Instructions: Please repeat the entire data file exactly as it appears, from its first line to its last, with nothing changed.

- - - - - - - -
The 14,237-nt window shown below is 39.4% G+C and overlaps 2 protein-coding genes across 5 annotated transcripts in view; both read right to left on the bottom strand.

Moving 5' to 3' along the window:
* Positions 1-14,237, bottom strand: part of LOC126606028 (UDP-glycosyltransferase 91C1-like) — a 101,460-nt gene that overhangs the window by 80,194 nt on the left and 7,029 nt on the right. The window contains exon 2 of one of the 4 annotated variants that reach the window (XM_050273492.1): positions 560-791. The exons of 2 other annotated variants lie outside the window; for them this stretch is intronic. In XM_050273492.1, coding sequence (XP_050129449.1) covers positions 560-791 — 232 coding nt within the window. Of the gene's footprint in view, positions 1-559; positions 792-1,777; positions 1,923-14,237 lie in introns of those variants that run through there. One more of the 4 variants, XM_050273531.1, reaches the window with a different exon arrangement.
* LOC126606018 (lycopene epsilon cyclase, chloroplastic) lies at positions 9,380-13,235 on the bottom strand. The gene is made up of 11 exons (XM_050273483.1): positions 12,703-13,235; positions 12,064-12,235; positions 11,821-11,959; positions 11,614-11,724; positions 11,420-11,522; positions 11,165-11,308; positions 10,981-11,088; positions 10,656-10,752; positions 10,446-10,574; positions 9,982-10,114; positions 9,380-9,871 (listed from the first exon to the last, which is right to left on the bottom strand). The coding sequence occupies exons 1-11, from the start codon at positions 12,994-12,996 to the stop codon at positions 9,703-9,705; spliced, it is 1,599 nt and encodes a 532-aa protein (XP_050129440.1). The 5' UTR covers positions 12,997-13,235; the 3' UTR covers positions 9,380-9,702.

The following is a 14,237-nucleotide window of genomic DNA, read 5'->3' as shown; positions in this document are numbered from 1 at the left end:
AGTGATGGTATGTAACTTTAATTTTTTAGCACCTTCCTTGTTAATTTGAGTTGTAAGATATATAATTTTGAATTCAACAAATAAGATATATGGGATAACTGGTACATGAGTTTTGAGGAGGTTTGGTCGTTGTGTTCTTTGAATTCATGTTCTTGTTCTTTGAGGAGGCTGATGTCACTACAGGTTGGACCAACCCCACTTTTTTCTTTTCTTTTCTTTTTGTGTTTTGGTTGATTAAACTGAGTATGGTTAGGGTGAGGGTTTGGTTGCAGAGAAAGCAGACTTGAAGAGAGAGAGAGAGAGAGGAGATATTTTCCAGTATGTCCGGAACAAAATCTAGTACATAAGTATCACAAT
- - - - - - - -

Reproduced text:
The 14,237-nt window shown below is 39.4% G+C and overlaps 2 protein-coding genes across 5 annotated transcripts in view; both read right to left on the bottom strand.

Moving 5' to 3' along the window:
* Positions 1-14,237, bottom strand: part of LOC126606028 (UDP-glycosyltransferase 91C1-like) — a 101,460-nt gene that overhangs the window by 80,194 nt on the left and 7,029 nt on the right. The window contains exon 2 of one of the 4 annotated variants that reach the window (XM_050273492.1): positions 560-791. The exons of 2 other annotated variants lie outside the window; for them this stretch is intronic. In XM_050273492.1, coding sequence (XP_050129449.1) covers positions 560-791 — 232 coding nt within the window. Of the gene's footprint in view, positions 1-559; positions 792-1,777; positions 1,923-14,237 lie in introns of those variants that run through there. One more of the 4 variants, XM_050273531.1, reaches the window with a different exon arrangement.
* LOC126606018 (lycopene epsilon cyclase, chloroplastic) lies at positions 9,380-13,235 on the bottom strand. The gene is made up of 11 exons (XM_050273483.1): positions 12,703-13,235; positions 12,064-12,235; positions 11,821-11,959; positions 11,614-11,724; positions 11,420-11,522; positions 11,165-11,308; positions 10,981-11,088; positions 10,656-10,752; positions 10,446-10,574; positions 9,982-10,114; positions 9,380-9,871 (listed from the first exon to the last, which is right to left on the bottom strand). The coding sequence occupies exons 1-11, from the start codon at positions 12,994-12,996 to the stop codon at positions 9,703-9,705; spliced, it is 1,599 nt and encodes a 532-aa protein (XP_050129440.1). The 5' UTR covers positions 12,997-13,235; the 3' UTR covers positions 9,380-9,702.

The following is a 14,237-nucleotide window of genomic DNA, read 5'->3' as shown; positions in this document are numbered from 1 at the left end:
AGTGATGGTATGTAACTTTAATTTTTTAGCACCTTCCTTGTTAATTTGAGTTGTAAGATATATAATTTTGAATTCAACAAATAAGATATATGGGATAACTGGTACATGAGTTTTGAGGAGGTTTGGTCGTTGTGTTCTTTGAATTCATGTTCTTGTTCTTTGAGGAGGCTGATGTCACTACAGGTTGGACCAACCCCACTTTTTTCTTTTCTTTTCTTTTTGTGTTTTGGTTGATTAAACTGAGTATGGTTAGGGTGAGGGTTTGGTTGCAGAGAAAGCAGACTTGAAGAGAGAGAGAGAGAGAGGAGATATTTTCCAGTATGTCCGGAACAAAATCTAGTACATAAGTATCACAAT